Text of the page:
Proponents of sanctions may label the exemption for NGOs a great concession and argue that Iran deserves no further concessions until it reciprocates this “goodwill” gesture.

The exemption for NGOs may make the sanctions look smarter and give the impression that the sanctions, through the NGO exemption, only target the Iranian regime and not the people.

Mr. Parsi pointed out that focusing only on an NGO exemption might alienate allies within and outside of Capitol Hill, and that “shooting big” leaves us with the option of “shooting small” at a later stage if necessary.


In one of the emails, (image #4), Parsi confirmed that Baquer Namzi from Tehran was instructing them in their efforts. 

 

Baquer Namazi and Hamyaran

Baquer Namazi was the co-director Hamyaran, a semi-governmental organization (aka the “Iran NGO initiative”) between 1998 and 2008. The other co-director of Hamyaran was a deputy minister for eighteen years until 2008.

Hamyaran was created by the government to monitor the activities of Iranian NGOs and to coordinate their relations with foreign organizations. Hamyaran was also assigned by the Iranian foreign ministry to coordinate relationships with Iranian expatriates. (see document)

In October 2001, Parsi and four friends held the first NIAC board meeting. In early 2002, NIAC was officially registered as a 501c organization.

 

2002-2003: Trita Parsi, president of NIAC, sent reports to Atieh Bahar in Tehran and was paid for his work

In 2002-2003, while president of NIAC, Parsi profited from his presence inside Congress and his close relationship with Congressman Bob Ney to prepare reports about the latest developments regarding Iran and sent these reports to Atieh Bahar company in Tehran. Atieh published these reports for their clients, mostly foreign diplomats stationed in Tehran. Atieh paid Trita Parsi for his work. Here are two (1-2) examples of Parsi's reporst and here are the documents related to his remunerations.

 

 

Trita Parsi and Atieh Group's officers from Tehran coordinated anti-sanction lobby in Washington

A series of email exchange between Parsi and Siamak Namazi were obtained during the lawsuit and show the close coordination between them to advance NIAC's anti-sanction lobby in Washington. (See documents)

These emails show that Parsi, who has had access to US government and Congressional offices, was collaborating with people inside Iran who worked with Iranian government.

NIAC started its large-scale lobbying at the end of 2005 and from the beginning, Namazi was helping Trita Parsi to advance his lobby, connect to influential people and get support for his lobbying activities.

Together they planned to meet with the US Deputy Secretary of State, and in their email exchange they discussed their "game plan" to influence the US government.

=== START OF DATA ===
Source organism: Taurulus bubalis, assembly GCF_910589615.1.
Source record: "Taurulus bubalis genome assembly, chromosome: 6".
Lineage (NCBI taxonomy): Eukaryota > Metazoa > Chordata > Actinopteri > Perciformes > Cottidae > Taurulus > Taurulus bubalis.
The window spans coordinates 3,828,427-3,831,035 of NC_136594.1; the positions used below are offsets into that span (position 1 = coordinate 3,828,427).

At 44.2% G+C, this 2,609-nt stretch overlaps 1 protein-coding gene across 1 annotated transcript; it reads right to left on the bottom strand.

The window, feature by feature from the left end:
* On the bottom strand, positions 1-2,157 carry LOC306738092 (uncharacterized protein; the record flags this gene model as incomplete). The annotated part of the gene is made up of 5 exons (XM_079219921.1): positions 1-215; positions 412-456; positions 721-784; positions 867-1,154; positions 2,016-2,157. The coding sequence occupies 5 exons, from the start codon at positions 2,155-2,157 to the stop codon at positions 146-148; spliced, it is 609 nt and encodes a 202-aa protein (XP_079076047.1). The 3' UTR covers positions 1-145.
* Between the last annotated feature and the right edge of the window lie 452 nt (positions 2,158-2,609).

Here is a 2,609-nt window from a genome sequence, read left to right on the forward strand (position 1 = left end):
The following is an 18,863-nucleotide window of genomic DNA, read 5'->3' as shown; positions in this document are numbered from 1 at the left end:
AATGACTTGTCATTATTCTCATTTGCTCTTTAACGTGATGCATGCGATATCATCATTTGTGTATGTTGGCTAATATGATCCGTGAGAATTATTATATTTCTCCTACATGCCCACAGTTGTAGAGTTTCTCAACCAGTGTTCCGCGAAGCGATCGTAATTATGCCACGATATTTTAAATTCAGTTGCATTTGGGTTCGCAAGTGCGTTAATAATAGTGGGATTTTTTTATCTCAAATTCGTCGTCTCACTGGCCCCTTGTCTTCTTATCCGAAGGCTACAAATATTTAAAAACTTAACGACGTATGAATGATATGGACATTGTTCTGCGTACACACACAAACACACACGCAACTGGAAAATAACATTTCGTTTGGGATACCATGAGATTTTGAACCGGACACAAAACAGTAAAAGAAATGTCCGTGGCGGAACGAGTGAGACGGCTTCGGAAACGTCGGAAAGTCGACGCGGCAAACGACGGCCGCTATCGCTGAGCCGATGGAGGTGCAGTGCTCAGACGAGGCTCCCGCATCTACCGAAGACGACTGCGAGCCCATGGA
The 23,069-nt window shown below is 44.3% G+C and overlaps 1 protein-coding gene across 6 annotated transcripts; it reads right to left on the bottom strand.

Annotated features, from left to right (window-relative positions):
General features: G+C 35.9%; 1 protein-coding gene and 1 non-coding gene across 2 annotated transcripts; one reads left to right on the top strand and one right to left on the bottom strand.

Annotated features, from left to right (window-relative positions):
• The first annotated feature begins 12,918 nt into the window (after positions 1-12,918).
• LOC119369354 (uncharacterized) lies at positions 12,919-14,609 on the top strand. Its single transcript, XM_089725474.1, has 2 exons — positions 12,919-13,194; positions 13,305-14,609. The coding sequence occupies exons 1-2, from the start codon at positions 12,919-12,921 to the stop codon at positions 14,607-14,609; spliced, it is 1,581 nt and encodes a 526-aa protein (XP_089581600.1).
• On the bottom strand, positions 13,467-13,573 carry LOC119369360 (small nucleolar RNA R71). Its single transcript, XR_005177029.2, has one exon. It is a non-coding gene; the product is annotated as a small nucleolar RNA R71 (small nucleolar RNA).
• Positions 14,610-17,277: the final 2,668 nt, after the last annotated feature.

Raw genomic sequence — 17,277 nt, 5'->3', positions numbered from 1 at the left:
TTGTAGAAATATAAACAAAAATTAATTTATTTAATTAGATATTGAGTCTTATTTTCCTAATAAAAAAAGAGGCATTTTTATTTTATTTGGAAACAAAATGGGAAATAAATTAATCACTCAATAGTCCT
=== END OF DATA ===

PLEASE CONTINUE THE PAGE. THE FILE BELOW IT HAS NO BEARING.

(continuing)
Namazi took Parsi to meet with Julia Nanay of the Petroleum Finance Company, the Italian Ambassador and other influential people in Washington.

Parsi regularly reported his lobby to Namazi in Tehran, they exchanged information, and Namzi briefed him on Iran's political situation.

Namazi prepared talking points and policy briefs for Parsi to be used by him in his meetings in Washington.

 

NIAC and Atieh today

NIAC's collaboration with Atieh Group continues. Bijan Khakehpour is mostly in Vienna, Austria where he leads the newly launched office of Atieh in Europe. He regularly comes to the US to participate in NIAC's Congressional and policy meetings and he has recently co-authored with Trita Parsi a new anti-sanction report that was presented during a conference in Washington.

 

Khajehpour and his wife Pari Namazi are listed as key speakers in NIAC's leadership conference in October 2013.

 

 

Baquer Namazi from Tehran helped NIAC to high jack the anti-war movement

A 2007 email obtained during the aforementioned lawsuit clearly shows that Baquer Namzi, director of Hamyaran who helped Parsi in 2001 to create NIAC, was also supporting NIAC in 2007-2008 to recruit among the anti-war activists and create a "pressure group" in Washington. In his email, Namzi wrote to his American contacts: (Read the full story here)

"Two very good Iranian groups are working hard (NIAC) National Iranian American Council (NIAC) and the London based (CASMII) Campaign Against Sanctions and Military Intervention in Iran (CASMII). The latter had a hand in the Washington ad you shared with me... They are both also working closely together. This is really great and we know the heads of both, close friends. Trita Parsa NIAC and Abbas Edalat CASMI. Their team work and cooperation should be emulated by all of us...  Once we get our act together we should try and link up to NIAC. Parker and I know Dr. Trita Parsi... Our American friends, especially yourself and Parker and Geri can help link us up with US based peace movements. Just imagine if we can work out a grand coalition for peace or the Network of Peace Networks, what a great ethical and humanitarian force, what a formidable pressure group."

 

This report reflects the opinion of Iranian American Forum editors. This opinion is made after thorough examination of public documents. We welcome open discussion and encourage the readers to send us their comments, corrections and objections.